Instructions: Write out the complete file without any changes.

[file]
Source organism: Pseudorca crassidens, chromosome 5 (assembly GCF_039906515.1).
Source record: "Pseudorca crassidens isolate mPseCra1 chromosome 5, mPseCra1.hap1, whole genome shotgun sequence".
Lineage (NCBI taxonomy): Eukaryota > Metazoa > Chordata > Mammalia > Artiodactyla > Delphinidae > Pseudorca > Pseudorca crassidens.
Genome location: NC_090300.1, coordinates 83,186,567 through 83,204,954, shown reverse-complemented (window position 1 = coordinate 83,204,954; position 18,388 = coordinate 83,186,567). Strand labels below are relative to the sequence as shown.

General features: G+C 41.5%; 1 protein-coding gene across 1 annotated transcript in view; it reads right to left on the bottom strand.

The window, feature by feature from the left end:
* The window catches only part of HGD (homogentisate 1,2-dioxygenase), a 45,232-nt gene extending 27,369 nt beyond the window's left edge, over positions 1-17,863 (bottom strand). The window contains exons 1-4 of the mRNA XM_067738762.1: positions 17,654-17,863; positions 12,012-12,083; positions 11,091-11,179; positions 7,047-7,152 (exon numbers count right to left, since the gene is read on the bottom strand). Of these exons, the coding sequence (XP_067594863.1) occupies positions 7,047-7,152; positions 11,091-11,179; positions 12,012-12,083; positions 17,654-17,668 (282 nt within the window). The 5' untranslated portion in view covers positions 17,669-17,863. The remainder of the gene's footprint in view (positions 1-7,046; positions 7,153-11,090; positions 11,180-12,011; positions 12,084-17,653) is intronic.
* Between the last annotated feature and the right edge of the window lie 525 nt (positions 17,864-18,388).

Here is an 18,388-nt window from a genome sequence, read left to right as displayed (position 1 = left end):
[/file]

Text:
Source organism: Pseudorca crassidens, chromosome 5 (assembly GCF_039906515.1).
Source record: "Pseudorca crassidens isolate mPseCra1 chromosome 5, mPseCra1.hap1, whole genome shotgun sequence".
Lineage (NCBI taxonomy): Eukaryota > Metazoa > Chordata > Mammalia > Artiodactyla > Delphinidae > Pseudorca > Pseudorca crassidens.
Genome location: NC_090300.1, coordinates 83,186,567 through 83,204,954, shown reverse-complemented (window position 1 = coordinate 83,204,954; position 18,388 = coordinate 83,186,567). Strand labels below are relative to the sequence as shown.

General features: G+C 41.5%; 1 protein-coding gene across 1 annotated transcript in view; it reads right to left on the bottom strand.

The window, feature by feature from the left end:
* The window catches only part of HGD (homogentisate 1,2-dioxygenase), a 45,232-nt gene extending 27,369 nt beyond the window's left edge, over positions 1-17,863 (bottom strand). The window contains exons 1-4 of the mRNA XM_067738762.1: positions 17,654-17,863; positions 12,012-12,083; positions 11,091-11,179; positions 7,047-7,152 (exon numbers count right to left, since the gene is read on the bottom strand). Of these exons, the coding sequence (XP_067594863.1) occupies positions 7,047-7,152; positions 11,091-11,179; positions 12,012-12,083; positions 17,654-17,668 (282 nt within the window). The 5' untranslated portion in view covers positions 17,669-17,863. The remainder of the gene's footprint in view (positions 1-7,046; positions 7,153-11,090; positions 11,180-12,011; positions 12,084-17,653) is intronic.
* Between the last annotated feature and the right edge of the window lie 525 nt (positions 17,864-18,388).

Here is an 18,388-nt window from a genome sequence, read left to right as displayed (position 1 = left end):